Here’s a paragraph from a book I’m currently reading:
“Martinez had been standing under somber skies for what
seemed hours. He wore parade mourning dress, with cape and brocade and epaulets
and jackboots, and a tall black leather shako atop his head. Service colors
were reversed in mourning garb, so instead of green tunic and trousers with
silver buttons and braid, the tunic and trousers were the white of mourning,
with green collar, cuffs, braid buttons, and brocade. The cape was white and
lined with green, and weighted at the corners to preserve its line.”
The next paragraph is much the same. And this is on
page 150 of the book. This is well after you might expect some exciting things
to be happening. You would have been disappointed. I ‘almost’ put the book down after reading
this paragraph. I read it to Lana and we had a moment of head shaking over it.
My first thoughts upon reading this paragraph were:
1. Who the **** cares? : Not me.
2. What does this have to do with the storyline? : Nothing
3. Does it have anything to do with character building? :
Nothing. By this time the character is established.
4. Does it have anything to do with world building? : Perhaps a tiny bit but we already know by
page 150 what a stuffy and pretentious world this is anyway.
5. Is this deliberate padding because the writer wanted this
to be a trilogy (it is) and needed to increase the word count? : Because there’s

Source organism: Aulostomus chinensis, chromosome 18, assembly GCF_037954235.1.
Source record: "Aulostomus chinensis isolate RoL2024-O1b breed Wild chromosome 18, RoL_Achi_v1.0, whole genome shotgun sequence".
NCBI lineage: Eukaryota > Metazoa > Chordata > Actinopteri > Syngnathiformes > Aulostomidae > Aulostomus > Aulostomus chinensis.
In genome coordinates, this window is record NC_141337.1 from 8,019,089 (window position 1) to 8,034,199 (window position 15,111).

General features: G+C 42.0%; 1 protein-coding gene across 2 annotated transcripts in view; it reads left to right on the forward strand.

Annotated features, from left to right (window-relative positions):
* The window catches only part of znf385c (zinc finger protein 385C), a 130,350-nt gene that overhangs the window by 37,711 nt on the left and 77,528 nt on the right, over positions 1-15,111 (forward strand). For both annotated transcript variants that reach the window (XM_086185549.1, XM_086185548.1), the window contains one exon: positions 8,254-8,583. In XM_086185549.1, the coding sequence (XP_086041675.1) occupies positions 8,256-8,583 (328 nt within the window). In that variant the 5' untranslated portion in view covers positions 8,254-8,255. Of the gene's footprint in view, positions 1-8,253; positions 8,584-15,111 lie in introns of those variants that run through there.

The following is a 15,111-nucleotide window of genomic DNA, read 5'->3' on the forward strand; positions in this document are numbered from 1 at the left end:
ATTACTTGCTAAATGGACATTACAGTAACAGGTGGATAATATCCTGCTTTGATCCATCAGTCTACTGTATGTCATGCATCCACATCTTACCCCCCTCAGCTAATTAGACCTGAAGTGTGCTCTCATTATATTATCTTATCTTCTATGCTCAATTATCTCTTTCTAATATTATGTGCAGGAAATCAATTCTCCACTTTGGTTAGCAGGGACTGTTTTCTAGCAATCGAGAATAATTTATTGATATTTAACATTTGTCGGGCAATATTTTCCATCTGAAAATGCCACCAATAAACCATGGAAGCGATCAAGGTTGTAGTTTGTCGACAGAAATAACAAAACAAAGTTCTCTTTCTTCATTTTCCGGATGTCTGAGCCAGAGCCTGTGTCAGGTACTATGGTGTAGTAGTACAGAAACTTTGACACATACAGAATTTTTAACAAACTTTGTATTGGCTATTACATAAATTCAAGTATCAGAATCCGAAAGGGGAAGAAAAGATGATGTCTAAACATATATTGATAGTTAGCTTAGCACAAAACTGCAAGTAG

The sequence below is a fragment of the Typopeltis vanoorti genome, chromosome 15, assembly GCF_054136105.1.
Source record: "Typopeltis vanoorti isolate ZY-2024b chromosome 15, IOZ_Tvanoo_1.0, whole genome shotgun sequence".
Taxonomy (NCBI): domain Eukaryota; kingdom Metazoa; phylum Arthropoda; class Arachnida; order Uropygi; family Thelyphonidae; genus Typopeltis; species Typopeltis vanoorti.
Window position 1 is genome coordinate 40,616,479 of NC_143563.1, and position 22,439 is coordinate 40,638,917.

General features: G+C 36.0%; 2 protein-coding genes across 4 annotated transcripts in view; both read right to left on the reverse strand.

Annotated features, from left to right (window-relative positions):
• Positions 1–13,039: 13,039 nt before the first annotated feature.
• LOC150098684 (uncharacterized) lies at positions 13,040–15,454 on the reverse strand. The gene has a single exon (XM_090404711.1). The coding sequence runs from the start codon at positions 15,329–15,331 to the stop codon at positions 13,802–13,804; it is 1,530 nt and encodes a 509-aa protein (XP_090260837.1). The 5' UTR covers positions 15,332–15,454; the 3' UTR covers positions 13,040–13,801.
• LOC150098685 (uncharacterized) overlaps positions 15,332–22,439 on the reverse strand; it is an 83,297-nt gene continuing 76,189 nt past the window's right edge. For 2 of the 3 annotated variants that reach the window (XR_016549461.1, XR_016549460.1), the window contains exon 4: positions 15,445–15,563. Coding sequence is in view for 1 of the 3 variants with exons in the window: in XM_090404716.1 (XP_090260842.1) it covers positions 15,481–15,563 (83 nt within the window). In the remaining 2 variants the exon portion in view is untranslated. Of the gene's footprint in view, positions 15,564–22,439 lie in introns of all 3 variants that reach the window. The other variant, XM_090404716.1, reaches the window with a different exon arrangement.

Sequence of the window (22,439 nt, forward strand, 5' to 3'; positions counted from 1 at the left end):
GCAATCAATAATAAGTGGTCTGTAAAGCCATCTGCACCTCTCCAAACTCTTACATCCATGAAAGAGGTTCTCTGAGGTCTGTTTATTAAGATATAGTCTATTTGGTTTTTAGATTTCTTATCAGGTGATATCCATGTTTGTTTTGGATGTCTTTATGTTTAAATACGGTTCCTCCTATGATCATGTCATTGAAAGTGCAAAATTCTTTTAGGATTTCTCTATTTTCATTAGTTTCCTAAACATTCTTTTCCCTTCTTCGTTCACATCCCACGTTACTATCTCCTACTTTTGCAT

quite a bit of this sort of thing throughout the book, I’m certain of it.
Had this been the only such slow paragraph in the book I
wouldn’t really have been bothered. I probably wouldn’t even have noticed. But
this was just one of the more egregious examples. I actually like description,
but I like it to ‘go’ somewhere. I like it to at least have an impact on world
I will probably come off sounding sexist, but had I read
this paragraph cold, without any context, I would have suspected it was written
by a woman. It was not. (I can only wish the book had been written by Leigh
Brackett or C. L. Moore; we wouldn’t be 1 page into it without some heavy duty
coolness, much less 150 pages.) In fact,
the male writer who created it is one I’ve read before and enjoyed. That’s why
I’m still with the book. And, there is some good stuff in the book. I like the
characters. The writing is perfectly professional. From what the back cover
blurb said and what I’ve read so far in the book, I’m curious about what’s
going to happen when the shit hits the fan, so to speak. But man, let it hit the fan a little earlier.
In fact, I think I’m gonna type that up and hang it over my desk. “Let the shit hit the fan early and often.”
What do you think?
Labels: overly descriptive writing